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We didn’t need Sunshine and perfect Surf to be Stoked. Having Surfing debut as an Olympic Sport was enough. Just ask the surfers.

The Best Surfers in the World took on the challenging typhoon conditions like you’d expect… with mind blowing maneuvers …and survival skills 🙂

Yes, on Monday night in Hawaii Nei, USA’s (Hawaii’s) Carissa Moore and Brazil’s Italo Ferreira were Crowned Historic First Olympic Surfing Champions!

Tears were shed in overwhelm as the meaning of this moment hit these incredible athletes…

Front Page: Women’s podium. Pablo Jiminez/ISA

Ferreira’s Gold has earned him the trifecta of top surfing accomplishments – a World Surf League Championship Tour Title in 2019, a World Surfing Games Gold Medal also in 2019, and now an Olympic Gold Medal.

“All of my accomplishments have been important to me, but I think this Olympic Gold means the most because I was the first one,” said Ferreira. “But all surfers made history here. Every surfer has a piece of this Gold Medal.

“This has been quite a story for me. I started surfing on a cooler top when I was a kid before I got my first real board and won my first event. Because of [my upbringing] I have a lot of passion for the sport.

“I truly believe that the Olympics will change our lives. Not just the medalists, but for all the surfers that competed in this historic event.” ISA

Italo state of mind is like his surfing. Photo: Sean Evans/ISA

Gold medalist Carissa Moore carving for Legendary Gold. Photo: Ben Reed/ISA

ISA: Duke’s dream comes full circle with Hawaiian Gold Medalist

Duke Kahanamoku, an Olympic Gold Medalist in Swimming revered as the father of modern surfing, planted the seed of Olympic Surfing in 1912 when he first expressed his wish to see the sport included in the Olympics while atop the podium at the Stockholm Games.

More than a century later, Duke’s dream has come full circle. Not only did the sport gain inclusion in the Games, but Moore, a Hawaiian, became the first Women Olympic Champion.

Moore spoke about the legacy of Duke and her connection to his Olympic dream.

“Duke Kahanamoku is our ambassador of Aloha,” said Moore. “I recently watched a documentary about him and really got to learn about his life, how he treated people unconditionally, with love and kindness. He brought surfing to many parts of the world, and it was his dream to have surfing in the Olympics.

“To be a Hawaiian and know what he did, and hopefully share that same Aloha spirit when I travel the world, is something that I would also like to do. I just want to say a big thank you to the ISA and Fernando for all the hard work they have put in to bringing us here today and accomplishing Duke’s dream.”

Good Timing: The Dukes Oceanfest kicks off August 24th!  GO HERE

USA’s Carissa Moore starts the celebration of her Gold Medal before evening arriving to the shore. Photo: ISA / Ben Reed



Gold: Italo Ferreira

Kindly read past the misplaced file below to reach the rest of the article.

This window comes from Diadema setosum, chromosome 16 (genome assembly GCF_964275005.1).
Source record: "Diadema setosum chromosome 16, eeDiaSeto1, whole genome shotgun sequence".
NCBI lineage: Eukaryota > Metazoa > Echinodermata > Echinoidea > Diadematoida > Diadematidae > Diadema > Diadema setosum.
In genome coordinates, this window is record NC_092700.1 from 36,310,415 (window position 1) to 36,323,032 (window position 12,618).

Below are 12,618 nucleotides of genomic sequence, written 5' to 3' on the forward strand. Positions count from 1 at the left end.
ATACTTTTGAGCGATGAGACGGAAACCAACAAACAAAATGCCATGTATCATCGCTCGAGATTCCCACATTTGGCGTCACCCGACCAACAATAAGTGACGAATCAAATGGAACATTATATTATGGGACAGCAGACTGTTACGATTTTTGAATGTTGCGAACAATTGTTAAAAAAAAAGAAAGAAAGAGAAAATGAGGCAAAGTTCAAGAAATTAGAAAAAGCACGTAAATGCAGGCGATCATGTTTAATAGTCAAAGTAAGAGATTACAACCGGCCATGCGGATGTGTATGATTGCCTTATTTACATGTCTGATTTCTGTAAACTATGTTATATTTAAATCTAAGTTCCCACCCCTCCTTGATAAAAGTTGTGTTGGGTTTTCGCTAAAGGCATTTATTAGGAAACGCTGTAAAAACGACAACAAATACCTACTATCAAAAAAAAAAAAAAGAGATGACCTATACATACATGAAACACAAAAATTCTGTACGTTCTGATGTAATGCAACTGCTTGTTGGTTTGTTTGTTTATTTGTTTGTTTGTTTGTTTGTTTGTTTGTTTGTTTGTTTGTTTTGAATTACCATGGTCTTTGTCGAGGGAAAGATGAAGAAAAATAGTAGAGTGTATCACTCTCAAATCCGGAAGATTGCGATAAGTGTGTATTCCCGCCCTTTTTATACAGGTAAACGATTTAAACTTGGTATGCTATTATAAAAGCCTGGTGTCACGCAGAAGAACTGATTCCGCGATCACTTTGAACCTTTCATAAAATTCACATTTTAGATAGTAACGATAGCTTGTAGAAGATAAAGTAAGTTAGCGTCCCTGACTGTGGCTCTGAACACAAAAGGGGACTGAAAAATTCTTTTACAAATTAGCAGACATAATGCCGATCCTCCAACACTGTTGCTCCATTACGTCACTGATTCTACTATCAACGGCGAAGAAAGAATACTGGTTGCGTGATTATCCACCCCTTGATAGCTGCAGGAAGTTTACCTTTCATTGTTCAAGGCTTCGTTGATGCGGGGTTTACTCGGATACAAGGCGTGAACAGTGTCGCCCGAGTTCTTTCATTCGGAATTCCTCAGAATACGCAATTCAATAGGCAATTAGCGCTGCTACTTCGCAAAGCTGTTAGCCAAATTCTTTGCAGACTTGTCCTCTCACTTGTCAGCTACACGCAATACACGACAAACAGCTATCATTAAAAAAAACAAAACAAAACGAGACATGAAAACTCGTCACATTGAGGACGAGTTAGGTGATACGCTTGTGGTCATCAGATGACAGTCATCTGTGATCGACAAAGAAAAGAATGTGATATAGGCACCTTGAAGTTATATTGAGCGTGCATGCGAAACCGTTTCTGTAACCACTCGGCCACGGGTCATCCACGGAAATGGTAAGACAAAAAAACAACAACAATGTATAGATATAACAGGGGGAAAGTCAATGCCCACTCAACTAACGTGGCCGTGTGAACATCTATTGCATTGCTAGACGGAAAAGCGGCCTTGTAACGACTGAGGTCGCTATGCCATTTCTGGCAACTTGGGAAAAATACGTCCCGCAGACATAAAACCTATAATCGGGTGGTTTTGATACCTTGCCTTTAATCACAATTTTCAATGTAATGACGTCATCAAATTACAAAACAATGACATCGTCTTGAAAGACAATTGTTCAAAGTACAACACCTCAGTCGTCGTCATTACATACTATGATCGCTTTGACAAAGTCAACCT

Silver: Kanoa Igarashi
Bronze: Owen Wright

Gold: Carissa Moore
Silver: Bianca Buitendag
Bronze: Amuro Tsuzuki

Gold medal winner Italo. Photo: Sean Evans/ISA

Remember, it takes a Vision and well as a Village. We wouldn’t be standing here with Olympic Medals if it wasn’t for the decades long dream of ISA Pres. Fernando Aguerre. Mahalo!

ISA President Fernando Aguerre said:

“Seeing the first Olympians step atop a podium with medals around their neck brought tears to my eyes. This moment was one big step in our mission to make the world a better place through surfing. Olympic Surfing has exposed a whole new generation of youth to the sport. Children watching this moment from all around the globe now know about surfing and have their own dreams to pursue. They know that becoming an Olympic surfer is a goal that is possible to achieve.

“I hope that the audience watching – the widest reaching to ever watch a surfing event – could feel the power of surfing, the connection with nature, and the youthful energy that we brought to the Olympics. I hope that the stoke and joy of our sport resonates around the world and shows people how sport can be used to make positive social change. Additionally, as daily users of our oceans, it’s my hope that the rest of the world can join us in taking better care of them.

“Tokyo 2020 was without a doubt a resounding success. We even finished the day with a beautiful rainbow. The future of Olympic Surfing is looking bright with inclusion in Paris 2024, and then two clear opportunities for surfing in LA 2028 and Brisbane 2032. This is a great start to surfing’s Olympic journey.”

[caption id="attachment_16402" align="alignnone" width="640"] TOKYO – JAPAN – 27 July 2021: IOC President Thomas Bach visits the Tsurigasaki Surfing Beach during TOKYO 2020, the XXXII IOC Olympic Games.
IOC President Thomas Bach with Fernando Aguerre, President of the International Surfing Association. IOC/Greg Martin[/caption]

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